5 « oh so ironic » songs

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Writing a song without meaning its lyrics? Singing a song that ends up making fun of what you became? Or writing a song to make fun of a genre and actually get praise for it? Oh how ironic! In this listicle, we remember the songs that can easily fit the desciption of this misused word and would make Alanis Morrisette proud.


Gone going- Jack Johnson Black Eyed Peas

If there’s just one song out there that matches the full meaning of irony, it’s this one. « Gone going » tells the story of a musician who sells his passion for fame, and ends up writing and singing commercial songs over meaningful ones. Does it ring a bell, dear Black Eyed Peas?

Hook- The Blues Traveler

« Hook » by The Blues Traveler was a hit when released, and that’s the part where it’s ironic. The Blues Traveler’s song is actually a diss on pop songs and the unoriginal and emotionless hook they use everytime to be a hit single. You only need to listen to the lyrics to make sure of it.

« It doesn’t matter what I say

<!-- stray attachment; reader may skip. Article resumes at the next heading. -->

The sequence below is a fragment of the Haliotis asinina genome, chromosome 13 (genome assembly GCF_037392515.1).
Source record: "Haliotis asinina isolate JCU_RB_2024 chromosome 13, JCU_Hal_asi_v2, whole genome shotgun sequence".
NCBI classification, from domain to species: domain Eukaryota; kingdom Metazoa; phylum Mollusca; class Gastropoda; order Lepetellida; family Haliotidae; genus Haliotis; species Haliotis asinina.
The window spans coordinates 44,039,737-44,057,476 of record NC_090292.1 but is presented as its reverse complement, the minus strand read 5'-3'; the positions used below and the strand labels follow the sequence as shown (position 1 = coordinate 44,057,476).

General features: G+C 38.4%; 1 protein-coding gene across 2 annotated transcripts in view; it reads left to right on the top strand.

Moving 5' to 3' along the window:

So long as I sing with inflection

That makes you feel I’ll convey

Some inner truth or vast reflection »

Led Zeppelin- D’yer mak’er :

Known for their saturated sounds and iconic songs, Page and Plant are also known for using a lot of pop culture references in their songs. « Over the hills and far away », a tribute to JR Tolkien and his legacy is the first one to come in mind. « D’yer Mak’er » also refers to a cultural work but not in a good way. By its different rythm and lyrics compared to other songs from the Zep, « D’yer mak’er » was making fun of a new genre of music at the time, called…Reggae.

The ironic part is that the song was a success and the critics praised the band for taking risks.

Ne me quitte pas-Jacques Brel

Music lovers, this one is going to hurt the most. « Ne me quitte pas », the masterpiece from Jacques Brel, is according to close friends of the singer a song he wrote to make fun of the crooners and the men who begged for love, pretty much like in the song, and is no way the declaration of love people think of it now.

Every Breath you take-The Police

Last but not least, « Every breath you take » is ironic because of its use. Written by Sting, the Police’s song, often used in weddings as the first dance, is actually a song about stalking. « Every breath you take, every move you make, I’ll be watching you« , is in no way romantic in this piece.